Thursday, 31 May 2012

Private Policing, No more ACPO, Problem solved

I haven't posted anything connected to my former life in the Met and the Bumstead Pleece Force for quite a while. Haven't felt the urge as it's all gone a bit quiet whilst the Martians hatch their plan to invade and take over the police service of the UK (not sure about Scotland yet). I've kept in touch via a blogpal called Lex over here at the Thinking Policeman's Blog.

There's much talk of the privatisation of police services across the UK in the rush to make it all more efficient and better and stuff cheap, not to mention `robbing pensions to pay G4S` . I have seen this sort of thing in other formats. In the early 90's I was looking closely at the Dutch criminal justice system. I actually quite liked it and still do when I think about it. I liked their liberal democracy, their justice system with no jury trials and I even spent some time in one of their remand prisons. High rates of reoffending, just like in the UK but there was a much greater air of calm inside.  Maybe the state of the art workshops, where the prisoners got a share of the profits from goods they produced for local shops and stores was a factor, or that the accommodation was better than the hotel I was staying in? There was even a waiting list of people patiently biding their time on `bail`, still going about their daily lives in order to serve a sentence that had been handed down when the prisons happened to be `full`.We sort of have this, only it doesn't involve getting locked up at all, nor the threat of being locked up, nor the means of reducing your pending sentence by good behaviour during your waiting time. I thinks it goes by many names, one of them being `the suspended sentence` the others having similarly misleading titles. Their system; `you are going to jail, but not just yet....` Our system, `you won't go to jail, providing...well, nothing really`.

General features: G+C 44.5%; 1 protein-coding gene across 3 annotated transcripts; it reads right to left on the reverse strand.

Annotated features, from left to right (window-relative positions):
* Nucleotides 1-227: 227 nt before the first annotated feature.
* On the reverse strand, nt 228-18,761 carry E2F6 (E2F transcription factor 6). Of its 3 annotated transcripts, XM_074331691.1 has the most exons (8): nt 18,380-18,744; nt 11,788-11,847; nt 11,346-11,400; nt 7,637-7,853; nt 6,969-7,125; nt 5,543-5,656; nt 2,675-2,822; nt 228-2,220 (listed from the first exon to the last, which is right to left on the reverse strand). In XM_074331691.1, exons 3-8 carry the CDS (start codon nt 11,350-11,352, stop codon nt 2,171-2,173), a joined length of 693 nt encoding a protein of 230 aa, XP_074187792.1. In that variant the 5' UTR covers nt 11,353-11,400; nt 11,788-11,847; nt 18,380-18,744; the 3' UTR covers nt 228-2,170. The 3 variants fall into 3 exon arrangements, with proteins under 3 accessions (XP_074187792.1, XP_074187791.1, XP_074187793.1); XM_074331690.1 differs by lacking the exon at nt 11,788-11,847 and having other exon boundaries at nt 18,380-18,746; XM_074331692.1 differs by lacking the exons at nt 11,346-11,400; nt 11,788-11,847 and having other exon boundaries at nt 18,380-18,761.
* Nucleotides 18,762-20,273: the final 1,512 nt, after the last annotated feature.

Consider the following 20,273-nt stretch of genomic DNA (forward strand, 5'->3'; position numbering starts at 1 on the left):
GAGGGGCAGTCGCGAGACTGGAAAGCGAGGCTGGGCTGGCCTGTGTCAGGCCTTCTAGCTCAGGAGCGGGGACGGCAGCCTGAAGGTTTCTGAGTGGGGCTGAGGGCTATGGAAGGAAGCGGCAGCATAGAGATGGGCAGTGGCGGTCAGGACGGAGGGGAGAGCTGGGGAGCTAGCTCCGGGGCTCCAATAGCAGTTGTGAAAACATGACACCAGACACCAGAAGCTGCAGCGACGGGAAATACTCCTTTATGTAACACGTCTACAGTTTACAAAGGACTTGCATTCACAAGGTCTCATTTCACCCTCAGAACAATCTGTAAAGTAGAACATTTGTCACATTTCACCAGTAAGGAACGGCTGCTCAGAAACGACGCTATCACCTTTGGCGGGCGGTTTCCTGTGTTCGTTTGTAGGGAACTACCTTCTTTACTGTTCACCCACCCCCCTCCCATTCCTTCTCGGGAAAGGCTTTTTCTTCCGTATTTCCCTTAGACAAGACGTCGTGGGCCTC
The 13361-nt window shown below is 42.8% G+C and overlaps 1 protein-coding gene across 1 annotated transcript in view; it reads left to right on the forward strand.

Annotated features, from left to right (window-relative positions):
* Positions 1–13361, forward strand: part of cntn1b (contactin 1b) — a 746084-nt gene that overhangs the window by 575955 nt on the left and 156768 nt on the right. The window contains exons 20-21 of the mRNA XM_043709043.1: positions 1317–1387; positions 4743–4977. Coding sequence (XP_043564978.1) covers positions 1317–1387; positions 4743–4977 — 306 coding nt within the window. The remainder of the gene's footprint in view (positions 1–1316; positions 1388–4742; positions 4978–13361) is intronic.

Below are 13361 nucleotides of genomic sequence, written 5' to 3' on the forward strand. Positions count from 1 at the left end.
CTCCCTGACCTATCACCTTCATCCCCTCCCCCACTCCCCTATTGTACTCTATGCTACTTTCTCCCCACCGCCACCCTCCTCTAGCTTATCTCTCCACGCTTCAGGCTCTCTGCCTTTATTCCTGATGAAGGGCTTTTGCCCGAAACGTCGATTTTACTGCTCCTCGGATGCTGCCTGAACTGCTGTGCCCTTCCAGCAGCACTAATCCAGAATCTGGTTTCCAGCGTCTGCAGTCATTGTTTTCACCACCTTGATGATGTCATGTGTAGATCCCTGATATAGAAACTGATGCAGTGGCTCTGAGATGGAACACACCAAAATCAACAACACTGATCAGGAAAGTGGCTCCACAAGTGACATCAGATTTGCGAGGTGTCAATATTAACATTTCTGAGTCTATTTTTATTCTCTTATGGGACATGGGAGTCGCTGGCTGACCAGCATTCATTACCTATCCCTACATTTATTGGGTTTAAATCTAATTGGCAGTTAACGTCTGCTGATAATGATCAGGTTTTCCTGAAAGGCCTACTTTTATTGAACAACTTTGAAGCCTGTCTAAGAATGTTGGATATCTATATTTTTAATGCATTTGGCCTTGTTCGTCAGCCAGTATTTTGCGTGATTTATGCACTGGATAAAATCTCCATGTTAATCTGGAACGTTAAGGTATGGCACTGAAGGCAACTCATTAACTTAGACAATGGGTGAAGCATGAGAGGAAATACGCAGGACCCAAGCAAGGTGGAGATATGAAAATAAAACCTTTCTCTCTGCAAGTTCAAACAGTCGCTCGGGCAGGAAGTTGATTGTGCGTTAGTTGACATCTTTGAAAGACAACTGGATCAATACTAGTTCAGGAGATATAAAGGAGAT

I had an interesting conversation with a senior officer from Belgium - well any conversation with a Belgian is interesting, especially if they get excited and revert to their native tongue which transforms the sounds and syntax to something resembling those Aquarians from the tv show "Stingray" for those of you old enough. No one can get close to comprehending Belgian or Dutch, except the Belgians and Dutch. This senior Belgian officer told me that he was experiencing something of a crisis of staffing. The local Mayor of his district (also the administrative head of the local police perhaps similar to the proposed  `commissioners`?) had a budget problem but he also had a plan. He had ordered the deployment of his Municipal Police to do a close scrutiny of the local farmers, checking their licences, animal movement registers in fact all things rural. This took up an inordinate amount of police time and resources. Why do this, you may ask, when there are more pressing matters for the forces of law and order to attend to. It was explained to me thus;

By being able to show that his Municipal Police force was fully engaged in law enforcement (albeit agricultural and rural matters) and that he had all these other crime and disorder problems without sufficient resources to cope, the Mayor could apply for the support of the national police service, at national government expense, to sort out his crime and disorder problems. So you had the rather odd situation of the municipal police counting sheep whilst the national force policed his busy urban areas. Now that's policing on the cheap.

I'm not saying that's what our government has in mind...I'm just sayin`


Don More said...

Don't you mean "policing on the sheep"?


simple lady said...

We all trust private companies to be fair, equitable and well...wait...I don't drink OR do drugs so I can't go there with a straight face.

Privatization is a ridiculous concept, especially if you consider that in any firm/company getting rid of the most inept slacker is almost impossible and back scratching is so wide spread you would think all their chairs have fleas.